Tsukemen ramen, a tremendously popular variant of ramen in Japan, is a relatively recent concept by Japanese standards.
When a group of former soba masters started a ramen shop on the west side of Tokyo in the early 1950s, they developed a habit of snacking on leftover noodles by dipping them in condensed soup during staff breaks, which eventually became known as tsukemen.
This back-kitchen innovation took many years to find its way onto a restaurant menu, but once it did, the craze caught off like wildfire among diners. It was throughout the 1970s and 1980s that Tsukemen achieved widespread appeal throughout Japan, before bursting during the new school ramen trend of the last two decades. It is currently considered to be one of the most popular ramen types in Japan.
For those who are unfamiliar with the cuisine, the distinction between ramen and tsukemen is straightforward. Tsukemen is a Japanese dish in which the noodles and soup are presented separately. In order to consume the noodles, which are normally served cold or at room temperature, the consumer must first dip them into the boiling hot soup before slurping them down.
Tsukemen soup is typically saltier and richer than other soups, making it suited for dipping rather than sipping and allowing for stronger, more explosive tastes. The noodles are also often larger and chewier than ramen noodles, allowing for greater surface area to convey the soup from the bowl to the mouth when eating it.
Aside from their naked appearance, the noodles’ quality is much more important since they are served alone, making it even more important that they be of great quality. Tsukemen may be prepared using a dizzying array of soups, techniques, and ingredients, all of which are available to cooks all around Japan today.
Check out LetsVisitAsia’s 5 Best places to eat Tsukemen in Tokyo…
5. Niboshi Tsukemen Miyamoto (Kamata Station)
Miyamoto, a former employee of the venerable Menya Itto restaurant, used his culinary expertise to create a rich and delectable soup utilizing high-quality Niboshi and other dried fish broths as the base. In keeping with the traditional recipe, he includes chicken and hog bones in addition to a variety of vegetables to give the soup a sweeter flavor. However, the overwhelming Umami flavor of the dried fish utterly overpowers this soup….and in a fantastic way. This is a comprehensive investigation.
4. Rokurinsha (Tokyo Station)
In recent years, Rokurinsha has achieved legendary status, with ramen aficionados from all over the world travelling to Tokyo Station for a taste of their legendary tsukemen.
After being featured on a variety of television shows and journals, as well as being appreciated by Momofuku chef David Chang, the lunch lines have grown to more than an hour long at the restaurant. However, it is absolutely worth all of the fuss.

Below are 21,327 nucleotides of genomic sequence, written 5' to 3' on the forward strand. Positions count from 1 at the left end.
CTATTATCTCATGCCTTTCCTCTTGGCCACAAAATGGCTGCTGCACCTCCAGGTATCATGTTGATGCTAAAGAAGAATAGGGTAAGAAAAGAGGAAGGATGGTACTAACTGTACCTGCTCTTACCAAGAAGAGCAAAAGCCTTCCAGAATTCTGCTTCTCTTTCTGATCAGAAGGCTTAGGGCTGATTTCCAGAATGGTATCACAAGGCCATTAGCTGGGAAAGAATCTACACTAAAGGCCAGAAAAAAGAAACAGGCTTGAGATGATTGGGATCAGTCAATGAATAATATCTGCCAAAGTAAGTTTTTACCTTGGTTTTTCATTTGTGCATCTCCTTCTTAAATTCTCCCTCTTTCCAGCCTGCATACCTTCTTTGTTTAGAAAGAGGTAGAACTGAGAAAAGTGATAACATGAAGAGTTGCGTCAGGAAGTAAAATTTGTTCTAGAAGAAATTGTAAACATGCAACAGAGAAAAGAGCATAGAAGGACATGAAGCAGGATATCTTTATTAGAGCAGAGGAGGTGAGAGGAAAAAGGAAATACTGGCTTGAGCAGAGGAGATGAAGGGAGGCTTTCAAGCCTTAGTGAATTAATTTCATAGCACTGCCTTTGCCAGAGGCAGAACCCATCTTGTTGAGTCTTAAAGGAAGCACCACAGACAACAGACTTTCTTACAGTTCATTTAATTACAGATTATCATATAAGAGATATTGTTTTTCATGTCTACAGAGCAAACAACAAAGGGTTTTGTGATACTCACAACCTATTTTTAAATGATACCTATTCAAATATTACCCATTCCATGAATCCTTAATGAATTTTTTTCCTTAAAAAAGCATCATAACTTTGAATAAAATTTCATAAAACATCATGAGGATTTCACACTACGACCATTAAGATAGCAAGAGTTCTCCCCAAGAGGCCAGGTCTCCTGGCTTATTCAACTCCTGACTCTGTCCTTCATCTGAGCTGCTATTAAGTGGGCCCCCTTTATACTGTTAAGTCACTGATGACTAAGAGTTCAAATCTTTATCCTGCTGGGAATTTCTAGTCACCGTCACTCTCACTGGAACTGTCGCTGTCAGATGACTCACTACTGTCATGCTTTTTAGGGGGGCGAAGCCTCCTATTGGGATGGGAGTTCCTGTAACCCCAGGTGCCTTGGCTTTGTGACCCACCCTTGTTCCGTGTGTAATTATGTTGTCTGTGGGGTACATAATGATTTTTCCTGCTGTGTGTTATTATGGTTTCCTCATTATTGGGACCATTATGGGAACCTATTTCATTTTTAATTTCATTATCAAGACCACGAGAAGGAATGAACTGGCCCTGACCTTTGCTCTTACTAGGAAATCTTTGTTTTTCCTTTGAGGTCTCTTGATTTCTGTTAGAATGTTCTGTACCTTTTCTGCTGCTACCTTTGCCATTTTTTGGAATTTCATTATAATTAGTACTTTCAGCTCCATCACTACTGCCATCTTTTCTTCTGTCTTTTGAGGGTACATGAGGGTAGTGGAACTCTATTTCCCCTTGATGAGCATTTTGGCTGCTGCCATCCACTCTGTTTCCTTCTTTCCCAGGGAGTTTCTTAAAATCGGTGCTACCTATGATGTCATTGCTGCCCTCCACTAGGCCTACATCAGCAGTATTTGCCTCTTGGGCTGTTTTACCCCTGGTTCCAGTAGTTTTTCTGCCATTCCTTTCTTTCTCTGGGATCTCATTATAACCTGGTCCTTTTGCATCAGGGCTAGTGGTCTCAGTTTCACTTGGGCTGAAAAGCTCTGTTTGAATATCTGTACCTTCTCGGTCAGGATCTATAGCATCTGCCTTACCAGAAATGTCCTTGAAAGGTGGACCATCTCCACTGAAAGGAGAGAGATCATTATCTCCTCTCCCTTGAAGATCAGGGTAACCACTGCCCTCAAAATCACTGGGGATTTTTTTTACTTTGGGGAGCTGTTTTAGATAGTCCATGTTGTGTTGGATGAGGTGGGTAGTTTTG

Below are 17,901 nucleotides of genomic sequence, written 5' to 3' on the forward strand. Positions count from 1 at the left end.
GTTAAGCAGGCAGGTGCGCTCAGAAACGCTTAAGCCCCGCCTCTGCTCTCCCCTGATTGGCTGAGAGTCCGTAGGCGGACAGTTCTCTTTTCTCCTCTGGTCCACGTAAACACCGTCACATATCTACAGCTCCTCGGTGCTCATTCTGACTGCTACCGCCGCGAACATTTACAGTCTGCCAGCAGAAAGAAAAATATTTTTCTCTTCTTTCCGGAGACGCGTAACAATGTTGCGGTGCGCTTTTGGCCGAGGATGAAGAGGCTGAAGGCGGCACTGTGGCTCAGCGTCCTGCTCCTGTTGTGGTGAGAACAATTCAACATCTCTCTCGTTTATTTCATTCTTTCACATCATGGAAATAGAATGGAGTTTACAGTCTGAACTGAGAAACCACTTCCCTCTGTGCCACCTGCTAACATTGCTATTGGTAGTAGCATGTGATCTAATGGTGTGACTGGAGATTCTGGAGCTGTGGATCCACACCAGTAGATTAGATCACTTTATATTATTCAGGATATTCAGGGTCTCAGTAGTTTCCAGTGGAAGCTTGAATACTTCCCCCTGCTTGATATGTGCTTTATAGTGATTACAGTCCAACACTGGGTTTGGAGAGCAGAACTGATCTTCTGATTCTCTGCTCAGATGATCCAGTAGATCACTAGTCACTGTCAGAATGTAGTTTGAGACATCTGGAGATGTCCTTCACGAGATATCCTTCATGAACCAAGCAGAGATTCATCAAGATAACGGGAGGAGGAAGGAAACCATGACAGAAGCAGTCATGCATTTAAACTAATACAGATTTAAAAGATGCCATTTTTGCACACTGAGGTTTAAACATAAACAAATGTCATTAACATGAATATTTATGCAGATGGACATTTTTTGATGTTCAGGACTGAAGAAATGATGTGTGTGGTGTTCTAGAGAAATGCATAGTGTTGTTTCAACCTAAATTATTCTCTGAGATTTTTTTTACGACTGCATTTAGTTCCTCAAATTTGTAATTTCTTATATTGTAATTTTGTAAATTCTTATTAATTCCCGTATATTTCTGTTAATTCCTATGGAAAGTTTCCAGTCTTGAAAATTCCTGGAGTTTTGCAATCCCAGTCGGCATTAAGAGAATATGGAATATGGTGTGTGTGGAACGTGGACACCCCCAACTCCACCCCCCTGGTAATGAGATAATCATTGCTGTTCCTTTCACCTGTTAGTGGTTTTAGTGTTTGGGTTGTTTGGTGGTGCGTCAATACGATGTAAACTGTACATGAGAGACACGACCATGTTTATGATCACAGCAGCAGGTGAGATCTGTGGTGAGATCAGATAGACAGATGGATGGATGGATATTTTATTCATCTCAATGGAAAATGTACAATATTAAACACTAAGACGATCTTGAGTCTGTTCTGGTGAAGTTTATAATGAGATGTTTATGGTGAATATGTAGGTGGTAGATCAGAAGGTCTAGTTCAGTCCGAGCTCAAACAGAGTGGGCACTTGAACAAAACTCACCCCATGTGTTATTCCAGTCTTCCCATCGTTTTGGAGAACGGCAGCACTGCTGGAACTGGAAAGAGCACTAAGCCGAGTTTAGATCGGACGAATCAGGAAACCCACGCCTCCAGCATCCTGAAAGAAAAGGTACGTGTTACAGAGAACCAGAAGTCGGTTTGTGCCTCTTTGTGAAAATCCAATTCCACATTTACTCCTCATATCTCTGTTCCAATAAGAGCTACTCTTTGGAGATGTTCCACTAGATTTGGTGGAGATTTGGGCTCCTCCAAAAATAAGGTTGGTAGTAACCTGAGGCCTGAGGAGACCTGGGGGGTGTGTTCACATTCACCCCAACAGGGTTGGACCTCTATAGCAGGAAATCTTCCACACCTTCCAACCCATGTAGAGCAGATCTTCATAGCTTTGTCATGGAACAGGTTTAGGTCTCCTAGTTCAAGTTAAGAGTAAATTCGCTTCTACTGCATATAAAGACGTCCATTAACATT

It stands up to any other tsukemen restaurant in Tokyo, and you’ll be glad you took the time to wait for it. This is a comprehensive investigation.
3. Gonokami Seisakujo (Shinjuku Station)
Gonokami Seisakujo is without a doubt the most unique tsukemen on our list, and it is also the most expensive. For their soup, they use a specific blend of high-quality shrimp from Tsukiji merchants, and the result is a delicious rendition of Tsukemen.
The noodles are created to compliment the shrimp flavor of the broth, and they are topped with blanched cabbage to brighten the overall appearance and texture of the meal.
A highly recommended establishment for anyone seeking a distinct type of tsukemen experience, without a doubt.
2. Machida Shiruba Shio Ramen Shinka (Machida Station)
Among the most underappreciated tsukemen spots in the city, Machida Shiruba stands out for serving a distinctive salt-based tsukemen that is light and airy while yet being quite good.
Few people make the journey from central Tokyo all the way down to Machida, but I promise you that you will not be disappointed. The combination of the saltiness of the broth, the delicate citrus overtones, and the chewy noodles results in an outstanding tsukemen.
The noodles at Shinka are made with care and accuracy, so refrain from dipping your noodles in the soup at first; the level of detail and perfection they put into their noodles is unmatched by any other ramen shop I’ve been to.
1. Menya Itto (Shin Koiwa Station)
A best tsukemen list would be incomplete without Menya Itto, the tsukemen’s monarch and supreme authority. The closest thing I’ve ever eaten to a perfectly executed tsukemen is this one, without a doubt.
Niboshi, or dried fish stock, is a superb mix with chicken and hog bone stock to make a delectable soup. The noodles are created to perfection and cooked to perfection to match the soup.
The toppings are properly seasoned so that they enhance rather than detract from the flavor of the soup.
All that is required is that you give it a go.